Antisemitism and Anti-Zionism at Syracuse University
Three years ago this past February, I came across a poster taped on the wall of my freshman dormitory at Syracuse University, which included the flag of Israel with the Star of David crossed out. When I questioned the dormitory staff member who was responsible, he expressed shock that Jews would find it offensive, offering the implausible explanation that it was intended to celebrate Black History Month.
Flash forward to this year, my senior year, when the university’s Student Association just voted to reject a proposal to embrace the International Holocaust Remembrance Alliance’s (IHRA) definition of antisemitism. In rejecting the IHRA definition, and eventually voting to indefinitely postpone consideration of the proposal, the students pedaled a lot of hypocrisies.
For example, they called the IHRA political — asserting that the Student Association cannot support a political organization or its political opinions and positions.
This is the same Student Association that, on the same day, advertised that the school’s Office of Diversity and Inclusion had invited to campus a divisive, sharply political speaker, Marc Lamont Hill, who is known for proudly spewing antisemitic blood libels, publicly supporting convicted terrorists, and most recently stating that the goal of the Black Lives Matter movement is to “dismantle the Zionist project.”
This is the same Student Association that also passed a resolution to block a conservative speaker, Ben Shapiro, from appearing on campus last year, accusing him of anti-Palestinian bigotry.
The situation becomes more perplexing when we consider the fact that none of the Student Association members who have been voting on these proposals and cementing this double standard are Jewish. These are non-Jews telling Jews what we are allowed to consider antisemitic.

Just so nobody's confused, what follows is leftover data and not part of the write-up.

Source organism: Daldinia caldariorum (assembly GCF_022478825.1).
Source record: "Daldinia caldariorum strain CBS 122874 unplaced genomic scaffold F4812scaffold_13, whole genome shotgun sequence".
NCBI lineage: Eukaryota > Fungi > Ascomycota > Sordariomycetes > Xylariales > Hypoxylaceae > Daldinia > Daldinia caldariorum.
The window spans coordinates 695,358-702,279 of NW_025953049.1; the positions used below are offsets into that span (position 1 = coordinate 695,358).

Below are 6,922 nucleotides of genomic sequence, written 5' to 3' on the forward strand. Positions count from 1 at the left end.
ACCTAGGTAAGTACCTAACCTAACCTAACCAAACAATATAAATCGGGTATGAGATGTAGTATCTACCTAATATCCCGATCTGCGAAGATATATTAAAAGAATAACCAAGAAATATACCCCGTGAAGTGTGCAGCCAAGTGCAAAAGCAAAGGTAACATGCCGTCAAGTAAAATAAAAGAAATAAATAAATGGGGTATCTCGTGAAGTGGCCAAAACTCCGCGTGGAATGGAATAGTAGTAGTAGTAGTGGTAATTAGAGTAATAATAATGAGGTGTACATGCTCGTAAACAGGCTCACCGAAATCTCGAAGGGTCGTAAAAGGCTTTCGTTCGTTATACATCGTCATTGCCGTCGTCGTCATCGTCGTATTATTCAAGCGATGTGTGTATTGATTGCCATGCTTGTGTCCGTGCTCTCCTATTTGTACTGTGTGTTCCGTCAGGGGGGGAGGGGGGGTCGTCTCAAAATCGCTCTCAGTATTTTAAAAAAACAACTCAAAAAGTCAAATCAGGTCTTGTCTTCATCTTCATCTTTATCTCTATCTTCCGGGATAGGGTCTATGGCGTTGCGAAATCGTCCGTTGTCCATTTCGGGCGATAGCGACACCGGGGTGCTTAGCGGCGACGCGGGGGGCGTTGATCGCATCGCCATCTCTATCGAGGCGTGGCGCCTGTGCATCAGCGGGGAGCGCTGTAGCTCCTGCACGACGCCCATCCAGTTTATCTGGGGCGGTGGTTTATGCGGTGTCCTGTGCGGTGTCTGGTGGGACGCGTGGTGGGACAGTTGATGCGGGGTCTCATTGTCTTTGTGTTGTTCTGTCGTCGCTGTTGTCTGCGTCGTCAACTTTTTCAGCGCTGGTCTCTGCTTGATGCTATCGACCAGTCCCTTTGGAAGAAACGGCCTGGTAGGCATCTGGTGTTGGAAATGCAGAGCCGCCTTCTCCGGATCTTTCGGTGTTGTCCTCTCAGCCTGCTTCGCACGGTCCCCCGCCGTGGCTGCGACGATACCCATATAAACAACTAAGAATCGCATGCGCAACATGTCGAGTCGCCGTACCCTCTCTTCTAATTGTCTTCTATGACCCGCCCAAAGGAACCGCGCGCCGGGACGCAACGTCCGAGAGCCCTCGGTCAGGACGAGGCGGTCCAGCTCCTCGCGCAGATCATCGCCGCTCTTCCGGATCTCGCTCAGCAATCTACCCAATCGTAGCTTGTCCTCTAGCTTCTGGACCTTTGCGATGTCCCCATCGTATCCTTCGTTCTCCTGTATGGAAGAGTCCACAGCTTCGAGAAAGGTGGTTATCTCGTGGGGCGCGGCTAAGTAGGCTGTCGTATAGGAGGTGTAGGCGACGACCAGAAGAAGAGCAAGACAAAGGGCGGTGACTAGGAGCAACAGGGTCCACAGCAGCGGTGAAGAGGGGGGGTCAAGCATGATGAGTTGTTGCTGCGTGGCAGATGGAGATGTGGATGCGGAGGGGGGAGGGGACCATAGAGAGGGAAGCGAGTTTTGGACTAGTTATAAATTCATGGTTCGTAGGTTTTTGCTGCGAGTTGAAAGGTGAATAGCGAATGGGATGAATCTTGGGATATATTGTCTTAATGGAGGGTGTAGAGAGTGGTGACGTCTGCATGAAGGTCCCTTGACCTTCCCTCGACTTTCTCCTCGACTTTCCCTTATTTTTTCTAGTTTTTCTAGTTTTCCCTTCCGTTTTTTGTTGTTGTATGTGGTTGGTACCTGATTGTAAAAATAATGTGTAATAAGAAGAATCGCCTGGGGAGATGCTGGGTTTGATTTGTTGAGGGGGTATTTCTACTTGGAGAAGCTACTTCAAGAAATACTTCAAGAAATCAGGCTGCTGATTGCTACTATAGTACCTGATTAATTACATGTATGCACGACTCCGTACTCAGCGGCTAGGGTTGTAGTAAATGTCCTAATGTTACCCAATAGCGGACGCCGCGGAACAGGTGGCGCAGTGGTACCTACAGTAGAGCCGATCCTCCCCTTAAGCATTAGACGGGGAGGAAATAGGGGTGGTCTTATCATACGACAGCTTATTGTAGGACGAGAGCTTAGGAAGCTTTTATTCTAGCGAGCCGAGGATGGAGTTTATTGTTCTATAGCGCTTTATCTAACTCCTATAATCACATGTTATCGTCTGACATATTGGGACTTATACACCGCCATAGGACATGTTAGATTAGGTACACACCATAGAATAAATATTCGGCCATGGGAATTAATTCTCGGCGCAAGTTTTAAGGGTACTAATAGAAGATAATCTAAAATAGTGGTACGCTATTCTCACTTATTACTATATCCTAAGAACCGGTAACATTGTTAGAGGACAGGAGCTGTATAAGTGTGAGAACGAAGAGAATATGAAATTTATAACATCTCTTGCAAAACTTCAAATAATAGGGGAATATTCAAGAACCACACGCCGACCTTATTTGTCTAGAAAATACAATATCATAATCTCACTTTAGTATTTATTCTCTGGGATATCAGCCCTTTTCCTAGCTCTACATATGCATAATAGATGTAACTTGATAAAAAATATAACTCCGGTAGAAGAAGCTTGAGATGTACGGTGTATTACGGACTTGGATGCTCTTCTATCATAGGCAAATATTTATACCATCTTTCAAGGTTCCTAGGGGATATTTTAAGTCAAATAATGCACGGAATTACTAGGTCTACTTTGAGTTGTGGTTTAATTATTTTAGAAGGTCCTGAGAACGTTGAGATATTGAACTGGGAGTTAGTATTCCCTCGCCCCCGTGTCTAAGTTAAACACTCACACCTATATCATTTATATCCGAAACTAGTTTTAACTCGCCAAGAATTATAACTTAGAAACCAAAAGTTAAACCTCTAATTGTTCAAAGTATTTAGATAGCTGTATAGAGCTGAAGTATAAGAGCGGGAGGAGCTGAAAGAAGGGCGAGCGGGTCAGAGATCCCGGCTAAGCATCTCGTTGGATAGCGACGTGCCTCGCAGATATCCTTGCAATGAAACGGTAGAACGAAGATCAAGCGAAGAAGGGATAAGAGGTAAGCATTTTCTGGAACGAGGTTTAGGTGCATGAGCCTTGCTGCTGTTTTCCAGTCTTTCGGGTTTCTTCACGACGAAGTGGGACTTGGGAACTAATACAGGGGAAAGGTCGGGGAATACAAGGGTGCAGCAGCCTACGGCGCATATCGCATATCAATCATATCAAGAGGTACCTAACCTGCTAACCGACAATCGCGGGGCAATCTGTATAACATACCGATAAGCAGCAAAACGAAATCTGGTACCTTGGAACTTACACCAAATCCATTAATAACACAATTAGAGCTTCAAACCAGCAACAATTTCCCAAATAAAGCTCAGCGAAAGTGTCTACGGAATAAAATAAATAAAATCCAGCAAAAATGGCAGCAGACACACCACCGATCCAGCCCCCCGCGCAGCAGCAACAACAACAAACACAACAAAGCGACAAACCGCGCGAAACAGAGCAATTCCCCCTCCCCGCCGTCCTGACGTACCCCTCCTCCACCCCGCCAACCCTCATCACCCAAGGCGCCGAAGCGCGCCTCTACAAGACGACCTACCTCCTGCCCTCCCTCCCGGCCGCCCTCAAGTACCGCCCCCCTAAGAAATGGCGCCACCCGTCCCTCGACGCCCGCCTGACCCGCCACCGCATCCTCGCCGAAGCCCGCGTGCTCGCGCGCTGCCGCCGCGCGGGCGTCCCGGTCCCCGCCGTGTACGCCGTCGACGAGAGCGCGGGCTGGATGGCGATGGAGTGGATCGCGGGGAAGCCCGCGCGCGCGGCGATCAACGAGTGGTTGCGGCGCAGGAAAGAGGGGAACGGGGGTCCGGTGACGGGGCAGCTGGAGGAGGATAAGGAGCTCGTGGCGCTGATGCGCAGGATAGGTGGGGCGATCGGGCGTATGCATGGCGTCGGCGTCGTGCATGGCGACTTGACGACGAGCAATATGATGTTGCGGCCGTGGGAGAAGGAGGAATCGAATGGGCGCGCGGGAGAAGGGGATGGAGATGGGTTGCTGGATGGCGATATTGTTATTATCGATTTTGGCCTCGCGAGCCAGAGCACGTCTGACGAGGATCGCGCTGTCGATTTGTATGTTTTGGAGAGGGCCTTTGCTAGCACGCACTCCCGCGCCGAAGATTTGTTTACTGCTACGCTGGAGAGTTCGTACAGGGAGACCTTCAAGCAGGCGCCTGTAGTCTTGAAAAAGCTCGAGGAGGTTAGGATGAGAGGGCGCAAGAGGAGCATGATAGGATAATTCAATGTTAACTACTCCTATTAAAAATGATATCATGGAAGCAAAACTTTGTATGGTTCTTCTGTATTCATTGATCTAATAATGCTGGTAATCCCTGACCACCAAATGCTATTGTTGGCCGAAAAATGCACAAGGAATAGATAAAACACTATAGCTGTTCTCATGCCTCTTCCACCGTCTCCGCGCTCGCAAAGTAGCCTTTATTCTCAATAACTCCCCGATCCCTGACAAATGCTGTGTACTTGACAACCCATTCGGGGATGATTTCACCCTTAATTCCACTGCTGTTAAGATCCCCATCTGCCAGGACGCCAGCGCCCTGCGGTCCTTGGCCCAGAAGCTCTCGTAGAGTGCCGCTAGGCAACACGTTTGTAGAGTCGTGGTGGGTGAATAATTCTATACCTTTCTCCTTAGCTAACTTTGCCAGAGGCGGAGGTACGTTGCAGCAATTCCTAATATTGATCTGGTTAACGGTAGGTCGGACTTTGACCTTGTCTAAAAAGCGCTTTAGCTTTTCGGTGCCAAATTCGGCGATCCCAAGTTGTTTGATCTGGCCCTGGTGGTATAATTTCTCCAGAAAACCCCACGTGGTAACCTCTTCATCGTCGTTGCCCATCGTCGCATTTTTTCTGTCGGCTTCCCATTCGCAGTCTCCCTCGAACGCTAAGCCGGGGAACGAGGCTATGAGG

One has to wonder whether these students would be so presumptuous as to lecture any other racial or ethnic group, or any other people with a common identity, on what they should consider offensive.
The Student Association argued, in part, that the IHRA definition of antisemitism threatens free speech because it includes anti-Zionism — or opposition to Israel’s existence as a sovereign state — to be a form of anti-Jewish sentiment. As many have pointed out, the IHRA definition does not stifle free speech.
Still, free speech was not a concern for the Student Association last summer, when they sat silent as anti-Israel zealots on campus waged a smear campaign against a Jewish professor, trying to get her fired because she is a Zionist. They only protected the free speech of those who sent emails to her school account, calling her a “subhuman savage,” calling Judaism a “racist cult,” and stating “F— Judaism, F— your Torah and Talmud.”
No expressions of concern were uttered by the Student Association when Jewish students who supported the professor were targeted with death threats and doxxing on social media. In fact, some of the ringleaders of the smear campaign and those launching attacks on the professor’s supporters sit on the Student Association and voted against the IHRA proposal.
Apparently, the Student Association is for free speech and tolerance only when its members agree with what is being said. All others, particularly Jewish students, must beware.
The author is a student at Syracuse University. She has served as a CAMERA on Campus Fellow, and is a pro-Israel advocate.